One of the many fine things in the old Chinese culture was the sense of responsibility. “This thing [or matter] is on your body” means, “The responsibility is yours and you will be held accountable”—and it worked.

There were, of course, times when this acceptance of full responsibility stemmed from fear, while in many instances “face” may have been the dominating factor—the one appealed to felt a sense of pride in being so trusted. On the other hand, it often came from a deep sense of loyalty.

Man’s responsibility to God is a real and abiding precept of the Christian faith, but even the practicing Christian only too often fails to realize how true and how pervading this fact is.

We are prone to think our lives entail a matter of option, choice, personal decision, when in fact the question is one of direct personal responsibility to God and therefore can be determined only in the light of God’s revealed will.

The Ten Commandments are God’s moral and spiritual laws in two areas—man’s responsibility to God and to his fellow man; our Lord summed them up in one word: “love,” toward God and toward our brothers.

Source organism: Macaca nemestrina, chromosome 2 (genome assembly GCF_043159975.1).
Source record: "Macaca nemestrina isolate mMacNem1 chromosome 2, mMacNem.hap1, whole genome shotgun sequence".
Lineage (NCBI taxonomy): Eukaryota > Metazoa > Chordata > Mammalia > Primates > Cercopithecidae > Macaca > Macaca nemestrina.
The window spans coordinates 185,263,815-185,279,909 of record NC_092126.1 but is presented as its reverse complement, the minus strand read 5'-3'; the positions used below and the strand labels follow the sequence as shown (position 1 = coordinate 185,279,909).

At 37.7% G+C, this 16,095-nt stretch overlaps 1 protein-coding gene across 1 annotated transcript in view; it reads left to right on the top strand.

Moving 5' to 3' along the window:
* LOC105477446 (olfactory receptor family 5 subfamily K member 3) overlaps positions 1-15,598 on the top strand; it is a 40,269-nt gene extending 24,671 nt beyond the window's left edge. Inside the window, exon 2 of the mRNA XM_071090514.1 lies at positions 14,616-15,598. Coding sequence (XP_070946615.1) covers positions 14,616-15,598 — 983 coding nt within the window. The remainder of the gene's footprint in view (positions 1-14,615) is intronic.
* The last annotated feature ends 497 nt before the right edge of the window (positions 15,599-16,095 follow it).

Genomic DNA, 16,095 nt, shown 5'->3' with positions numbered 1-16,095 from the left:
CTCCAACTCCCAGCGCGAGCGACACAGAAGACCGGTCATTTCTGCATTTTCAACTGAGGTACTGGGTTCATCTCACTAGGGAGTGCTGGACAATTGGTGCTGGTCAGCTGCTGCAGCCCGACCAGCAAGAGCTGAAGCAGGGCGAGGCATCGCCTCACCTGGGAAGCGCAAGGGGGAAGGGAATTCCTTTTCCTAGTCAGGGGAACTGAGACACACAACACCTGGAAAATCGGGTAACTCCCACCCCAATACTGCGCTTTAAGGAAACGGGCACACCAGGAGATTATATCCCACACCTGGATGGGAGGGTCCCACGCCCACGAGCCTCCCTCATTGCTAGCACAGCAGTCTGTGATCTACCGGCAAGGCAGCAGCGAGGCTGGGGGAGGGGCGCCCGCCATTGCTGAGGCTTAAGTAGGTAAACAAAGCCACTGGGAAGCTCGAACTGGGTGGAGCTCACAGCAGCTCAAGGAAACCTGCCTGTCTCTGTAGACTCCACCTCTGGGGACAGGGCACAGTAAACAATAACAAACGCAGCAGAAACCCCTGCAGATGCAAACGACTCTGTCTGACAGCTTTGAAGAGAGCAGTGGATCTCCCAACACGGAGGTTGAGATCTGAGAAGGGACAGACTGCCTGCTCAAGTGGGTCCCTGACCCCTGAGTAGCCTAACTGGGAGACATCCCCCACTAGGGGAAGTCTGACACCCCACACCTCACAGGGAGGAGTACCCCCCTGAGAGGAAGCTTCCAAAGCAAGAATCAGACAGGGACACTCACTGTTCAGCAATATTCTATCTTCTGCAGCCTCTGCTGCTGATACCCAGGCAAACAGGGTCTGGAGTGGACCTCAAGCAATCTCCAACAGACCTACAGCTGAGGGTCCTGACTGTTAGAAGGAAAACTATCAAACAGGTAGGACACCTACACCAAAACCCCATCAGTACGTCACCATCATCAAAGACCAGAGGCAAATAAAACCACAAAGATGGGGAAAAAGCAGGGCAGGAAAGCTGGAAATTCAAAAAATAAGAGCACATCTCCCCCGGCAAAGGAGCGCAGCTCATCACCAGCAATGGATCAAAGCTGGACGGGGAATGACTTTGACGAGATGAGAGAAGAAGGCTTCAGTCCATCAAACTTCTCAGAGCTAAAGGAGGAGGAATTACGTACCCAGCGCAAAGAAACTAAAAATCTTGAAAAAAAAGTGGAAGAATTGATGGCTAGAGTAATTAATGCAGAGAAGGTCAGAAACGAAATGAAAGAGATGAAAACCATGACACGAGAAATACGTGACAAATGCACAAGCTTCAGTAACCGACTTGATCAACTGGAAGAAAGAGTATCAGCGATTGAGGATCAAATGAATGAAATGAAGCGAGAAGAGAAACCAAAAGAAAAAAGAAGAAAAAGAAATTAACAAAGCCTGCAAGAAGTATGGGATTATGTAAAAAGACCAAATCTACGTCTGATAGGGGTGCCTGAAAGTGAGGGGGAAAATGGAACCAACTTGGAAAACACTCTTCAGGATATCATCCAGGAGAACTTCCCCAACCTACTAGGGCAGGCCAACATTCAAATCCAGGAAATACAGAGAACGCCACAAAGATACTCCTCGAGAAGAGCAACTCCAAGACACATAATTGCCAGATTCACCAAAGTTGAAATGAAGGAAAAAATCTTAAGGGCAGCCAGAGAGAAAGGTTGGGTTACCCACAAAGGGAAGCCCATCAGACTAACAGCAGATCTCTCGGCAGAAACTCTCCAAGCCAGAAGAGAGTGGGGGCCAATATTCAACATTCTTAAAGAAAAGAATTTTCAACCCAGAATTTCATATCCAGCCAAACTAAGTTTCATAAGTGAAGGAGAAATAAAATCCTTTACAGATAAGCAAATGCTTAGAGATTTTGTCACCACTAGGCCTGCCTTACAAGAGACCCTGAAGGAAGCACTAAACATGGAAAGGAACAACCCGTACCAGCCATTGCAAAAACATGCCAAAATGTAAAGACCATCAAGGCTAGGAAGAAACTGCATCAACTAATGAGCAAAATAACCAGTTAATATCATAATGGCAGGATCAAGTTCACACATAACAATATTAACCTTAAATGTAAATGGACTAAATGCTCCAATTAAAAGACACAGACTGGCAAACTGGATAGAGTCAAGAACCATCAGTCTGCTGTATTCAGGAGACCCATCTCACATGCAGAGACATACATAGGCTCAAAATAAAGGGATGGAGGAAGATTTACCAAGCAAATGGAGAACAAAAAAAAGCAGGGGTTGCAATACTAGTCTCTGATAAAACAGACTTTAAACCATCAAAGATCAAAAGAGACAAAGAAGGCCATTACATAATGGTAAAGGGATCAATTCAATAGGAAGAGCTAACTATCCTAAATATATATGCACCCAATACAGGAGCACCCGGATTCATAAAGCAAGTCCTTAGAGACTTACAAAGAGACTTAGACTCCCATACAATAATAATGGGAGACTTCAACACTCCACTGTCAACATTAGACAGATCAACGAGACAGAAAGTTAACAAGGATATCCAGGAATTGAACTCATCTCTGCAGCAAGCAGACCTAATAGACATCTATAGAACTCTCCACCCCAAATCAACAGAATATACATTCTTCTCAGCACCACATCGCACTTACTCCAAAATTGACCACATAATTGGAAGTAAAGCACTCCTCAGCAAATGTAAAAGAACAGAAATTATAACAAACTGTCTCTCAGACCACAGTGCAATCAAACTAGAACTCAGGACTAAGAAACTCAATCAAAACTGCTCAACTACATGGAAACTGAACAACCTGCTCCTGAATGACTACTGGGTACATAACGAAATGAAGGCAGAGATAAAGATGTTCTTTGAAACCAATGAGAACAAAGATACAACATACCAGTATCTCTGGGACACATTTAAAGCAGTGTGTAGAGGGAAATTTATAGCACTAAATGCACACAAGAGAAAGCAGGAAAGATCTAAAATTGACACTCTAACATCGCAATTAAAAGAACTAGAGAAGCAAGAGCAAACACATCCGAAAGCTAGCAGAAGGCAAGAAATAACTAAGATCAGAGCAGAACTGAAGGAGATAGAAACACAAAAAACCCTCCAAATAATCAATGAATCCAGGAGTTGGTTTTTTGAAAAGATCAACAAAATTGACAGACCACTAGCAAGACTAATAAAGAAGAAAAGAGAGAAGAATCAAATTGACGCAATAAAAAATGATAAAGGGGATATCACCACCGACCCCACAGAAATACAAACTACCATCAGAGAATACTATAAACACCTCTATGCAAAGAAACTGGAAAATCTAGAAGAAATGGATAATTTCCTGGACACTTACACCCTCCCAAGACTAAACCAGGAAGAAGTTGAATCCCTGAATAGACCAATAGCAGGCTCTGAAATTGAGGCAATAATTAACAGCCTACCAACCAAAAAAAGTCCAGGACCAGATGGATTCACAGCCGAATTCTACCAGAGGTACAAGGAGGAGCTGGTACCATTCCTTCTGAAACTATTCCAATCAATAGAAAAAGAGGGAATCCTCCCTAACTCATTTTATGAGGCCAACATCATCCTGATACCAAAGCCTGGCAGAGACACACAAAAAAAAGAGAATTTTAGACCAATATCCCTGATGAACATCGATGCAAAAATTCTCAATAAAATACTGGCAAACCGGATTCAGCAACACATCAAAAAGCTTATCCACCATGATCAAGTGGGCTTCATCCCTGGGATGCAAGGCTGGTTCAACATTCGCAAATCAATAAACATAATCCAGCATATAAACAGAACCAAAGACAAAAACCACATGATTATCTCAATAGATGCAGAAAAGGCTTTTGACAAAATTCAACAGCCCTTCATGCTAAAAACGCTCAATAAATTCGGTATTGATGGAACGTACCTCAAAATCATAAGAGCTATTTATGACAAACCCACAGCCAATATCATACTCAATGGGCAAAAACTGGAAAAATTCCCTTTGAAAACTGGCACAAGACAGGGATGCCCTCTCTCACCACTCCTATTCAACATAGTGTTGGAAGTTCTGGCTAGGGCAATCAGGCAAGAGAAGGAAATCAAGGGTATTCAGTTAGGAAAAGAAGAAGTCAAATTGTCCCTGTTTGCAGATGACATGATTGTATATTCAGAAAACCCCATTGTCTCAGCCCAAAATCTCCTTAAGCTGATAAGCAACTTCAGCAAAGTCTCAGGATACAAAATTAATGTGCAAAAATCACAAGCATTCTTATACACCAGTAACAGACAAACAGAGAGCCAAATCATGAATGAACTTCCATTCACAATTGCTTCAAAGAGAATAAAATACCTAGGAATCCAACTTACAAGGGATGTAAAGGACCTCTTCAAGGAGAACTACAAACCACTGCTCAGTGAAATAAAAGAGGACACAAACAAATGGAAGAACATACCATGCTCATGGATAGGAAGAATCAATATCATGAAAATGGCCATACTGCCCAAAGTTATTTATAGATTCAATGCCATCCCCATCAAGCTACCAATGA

Most Christians will acknowledge this thesis in theory, although they fail only too often in practice. But there is another area where we fail miserably and in so doing find ourselves living in frustration.

Responsibility is not merely a question of Christian profession after which we live in a spiritual vacuum, set apart from God as far as daily obligations are concerned. The fact is that every day should be lived in the light of our responsibility to God—every act, decision, thought, and motive should come under this concept.

Once we recognize this and act upon it, our problems are resolved as far as the inner peace and outward ...

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